UPAA Blog 2020-21 #5 – 9/30/20 (text and photos by Charles A. Smith)

Charles Smith is university photographer at Jackson State University in Jackson, Mississippi. Charles won the 2019 Libris Grant and used the funds for a community documentary project on the West Jackson, MS neighborhood where he lives and works. He named the project "Westside 365." This is an expanded version of an article in the 2020 Contact Sheet, the annual journal of the UPAA. 

Left, Charles A. Smith. Right, a photo from the Westside 365 project.

Growing up in west Jackson near an HBCU (Historically Black College and University) was a broader-ranging experience than what most people would imagine. As a kid, my friend's parents and neighbors were teachers, day laborers, factory workers, small business owners, and college professors. We moved to this neighborhood amid transition. The civil rights movement was coming to an end, and a new emerging black middle class was settling in on the formerly white side of Lynch Street.

Installation of Rev. Charles E. Polk, Jr. at St. Luther MBC.

The white flight took hold, and Black flight settled in. As I reflect on these days, my childhood was completely different from my parents' experiences in the Deep South. They were young teachers looking for more opportunities for themselves and their only son. They were tired of Mississippi's oppression and decided to move to Chicago, IL in 1966. However, we were there only a short time because of my father's untimely death in the fall of 1967. There are many stories on how Black people found their way to northern cities during what historians refer to as the "Great Migration." Ours was a story of how we migrated back to the south and how I came to be a west Jackson lifelong resident.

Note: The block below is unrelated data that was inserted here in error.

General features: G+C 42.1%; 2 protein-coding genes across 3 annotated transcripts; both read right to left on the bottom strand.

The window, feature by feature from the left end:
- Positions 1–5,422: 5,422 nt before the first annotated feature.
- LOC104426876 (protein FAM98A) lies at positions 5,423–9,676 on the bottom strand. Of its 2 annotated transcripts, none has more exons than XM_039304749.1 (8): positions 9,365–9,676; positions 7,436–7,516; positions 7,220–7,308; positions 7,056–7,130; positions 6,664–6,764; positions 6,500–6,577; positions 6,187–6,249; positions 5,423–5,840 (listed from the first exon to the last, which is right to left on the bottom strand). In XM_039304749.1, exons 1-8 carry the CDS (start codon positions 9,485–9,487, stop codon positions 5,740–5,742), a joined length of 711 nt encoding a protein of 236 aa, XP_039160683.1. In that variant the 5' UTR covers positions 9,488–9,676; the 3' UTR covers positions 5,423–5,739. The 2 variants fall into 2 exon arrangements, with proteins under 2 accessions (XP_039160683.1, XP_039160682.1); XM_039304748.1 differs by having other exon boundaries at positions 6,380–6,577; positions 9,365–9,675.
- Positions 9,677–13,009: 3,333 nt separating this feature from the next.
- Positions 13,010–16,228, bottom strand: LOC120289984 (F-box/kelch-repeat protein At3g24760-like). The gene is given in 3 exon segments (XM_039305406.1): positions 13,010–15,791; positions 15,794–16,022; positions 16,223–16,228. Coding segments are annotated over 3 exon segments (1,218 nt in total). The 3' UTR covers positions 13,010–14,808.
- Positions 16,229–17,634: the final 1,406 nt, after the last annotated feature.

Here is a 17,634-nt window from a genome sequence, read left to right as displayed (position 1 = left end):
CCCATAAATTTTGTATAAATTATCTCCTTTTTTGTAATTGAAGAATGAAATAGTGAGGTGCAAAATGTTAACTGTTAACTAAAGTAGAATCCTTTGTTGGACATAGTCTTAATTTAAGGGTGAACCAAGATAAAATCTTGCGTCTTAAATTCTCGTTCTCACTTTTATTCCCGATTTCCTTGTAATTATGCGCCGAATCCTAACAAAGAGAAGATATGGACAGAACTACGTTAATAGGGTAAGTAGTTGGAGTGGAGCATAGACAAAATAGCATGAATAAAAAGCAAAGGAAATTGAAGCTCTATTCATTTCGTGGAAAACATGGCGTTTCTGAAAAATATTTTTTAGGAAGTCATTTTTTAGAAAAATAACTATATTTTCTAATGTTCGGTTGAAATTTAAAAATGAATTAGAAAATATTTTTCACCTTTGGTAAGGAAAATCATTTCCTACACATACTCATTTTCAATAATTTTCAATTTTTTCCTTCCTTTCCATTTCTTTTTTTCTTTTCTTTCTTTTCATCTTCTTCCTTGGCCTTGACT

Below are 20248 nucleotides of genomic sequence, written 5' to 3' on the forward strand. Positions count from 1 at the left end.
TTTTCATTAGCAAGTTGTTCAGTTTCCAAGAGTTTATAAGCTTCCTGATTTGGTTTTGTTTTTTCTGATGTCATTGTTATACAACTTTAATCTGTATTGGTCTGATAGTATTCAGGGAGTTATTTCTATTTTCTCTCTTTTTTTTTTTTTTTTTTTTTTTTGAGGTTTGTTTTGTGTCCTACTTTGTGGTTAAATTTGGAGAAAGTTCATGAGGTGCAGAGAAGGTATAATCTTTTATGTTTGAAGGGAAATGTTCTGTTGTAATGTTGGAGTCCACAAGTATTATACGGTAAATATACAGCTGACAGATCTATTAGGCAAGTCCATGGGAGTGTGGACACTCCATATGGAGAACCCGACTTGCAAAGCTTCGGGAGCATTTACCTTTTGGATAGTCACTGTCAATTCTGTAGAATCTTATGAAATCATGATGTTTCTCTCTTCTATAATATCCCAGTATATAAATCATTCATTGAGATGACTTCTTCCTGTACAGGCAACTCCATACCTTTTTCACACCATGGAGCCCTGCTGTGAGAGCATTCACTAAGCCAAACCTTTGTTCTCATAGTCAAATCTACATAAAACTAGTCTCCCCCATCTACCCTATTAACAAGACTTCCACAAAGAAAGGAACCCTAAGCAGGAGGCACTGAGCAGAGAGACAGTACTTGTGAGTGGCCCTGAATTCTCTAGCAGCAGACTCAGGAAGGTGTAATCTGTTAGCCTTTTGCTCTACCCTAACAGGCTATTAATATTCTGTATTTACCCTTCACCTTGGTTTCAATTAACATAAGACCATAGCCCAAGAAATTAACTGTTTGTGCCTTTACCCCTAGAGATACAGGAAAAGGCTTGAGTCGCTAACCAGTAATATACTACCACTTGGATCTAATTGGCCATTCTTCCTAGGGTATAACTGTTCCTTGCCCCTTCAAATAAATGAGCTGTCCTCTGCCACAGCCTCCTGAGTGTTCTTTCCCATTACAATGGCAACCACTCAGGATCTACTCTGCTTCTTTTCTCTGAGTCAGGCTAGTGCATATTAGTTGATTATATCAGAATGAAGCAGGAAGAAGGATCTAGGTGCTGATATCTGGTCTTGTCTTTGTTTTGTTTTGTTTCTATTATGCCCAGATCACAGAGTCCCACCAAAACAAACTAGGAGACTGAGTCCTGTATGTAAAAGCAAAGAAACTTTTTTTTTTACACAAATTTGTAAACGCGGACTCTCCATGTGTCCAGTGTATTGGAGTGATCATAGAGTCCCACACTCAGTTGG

The community of West Jackson, Mississippi

West Jackson has changed from my early formative years. We have all the problems associated with economic decline, urban decay and a tax base that can't rectify these issues. This photo essay is an opportunity to speak of the good things about who we are, and the truth about our obstacles and hopefully be seen as a way to create a new vibrancy for long term improvement.

Today, I still live in west Jackson. I work as chief photographer at Jackson State University, and I get to tell the story of my beloved college and community daily.

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"The whole world is one neighborhood" -Franklin D. Roosevelt 

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